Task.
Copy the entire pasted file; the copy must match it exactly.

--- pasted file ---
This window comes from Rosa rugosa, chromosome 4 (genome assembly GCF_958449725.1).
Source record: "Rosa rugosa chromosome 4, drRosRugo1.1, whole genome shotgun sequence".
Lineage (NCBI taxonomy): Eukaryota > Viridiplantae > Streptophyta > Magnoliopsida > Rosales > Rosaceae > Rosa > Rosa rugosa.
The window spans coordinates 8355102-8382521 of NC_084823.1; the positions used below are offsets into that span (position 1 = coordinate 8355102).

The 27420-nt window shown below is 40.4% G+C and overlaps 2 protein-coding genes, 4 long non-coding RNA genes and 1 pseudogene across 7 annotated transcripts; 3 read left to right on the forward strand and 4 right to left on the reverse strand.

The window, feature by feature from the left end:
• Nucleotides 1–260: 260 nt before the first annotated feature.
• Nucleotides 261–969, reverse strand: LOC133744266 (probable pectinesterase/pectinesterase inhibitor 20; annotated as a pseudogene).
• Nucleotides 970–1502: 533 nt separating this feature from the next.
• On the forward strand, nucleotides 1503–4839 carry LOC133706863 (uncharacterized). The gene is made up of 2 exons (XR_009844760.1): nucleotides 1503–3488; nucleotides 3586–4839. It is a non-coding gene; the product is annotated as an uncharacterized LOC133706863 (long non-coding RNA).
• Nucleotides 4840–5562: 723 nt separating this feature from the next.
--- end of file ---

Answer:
This window comes from Rosa rugosa, chromosome 4 (genome assembly GCF_958449725.1).
Source record: "Rosa rugosa chromosome 4, drRosRugo1.1, whole genome shotgun sequence".
Lineage (NCBI taxonomy): Eukaryota > Viridiplantae > Streptophyta > Magnoliopsida > Rosales > Rosaceae > Rosa > Rosa rugosa.
The window spans coordinates 8355102-8382521 of NC_084823.1; the positions used below are offsets into that span (position 1 = coordinate 8355102).

The 27420-nt window shown below is 40.4% G+C and overlaps 2 protein-coding genes, 4 long non-coding RNA genes and 1 pseudogene across 7 annotated transcripts; 3 read left to right on the forward strand and 4 right to left on the reverse strand.

The window, feature by feature from the left end:
• Nucleotides 1–260: 260 nt before the first annotated feature.
• Nucleotides 261–969, reverse strand: LOC133744266 (probable pectinesterase/pectinesterase inhibitor 20; annotated as a pseudogene).
• Nucleotides 970–1502: 533 nt separating this feature from the next.
• On the forward strand, nucleotides 1503–4839 carry LOC133706863 (uncharacterized). The gene is made up of 2 exons (XR_009844760.1): nucleotides 1503–3488; nucleotides 3586–4839. It is a non-coding gene; the product is annotated as an uncharacterized LOC133706863 (long non-coding RNA).
• Nucleotides 4840–5562: 723 nt separating this feature from the next.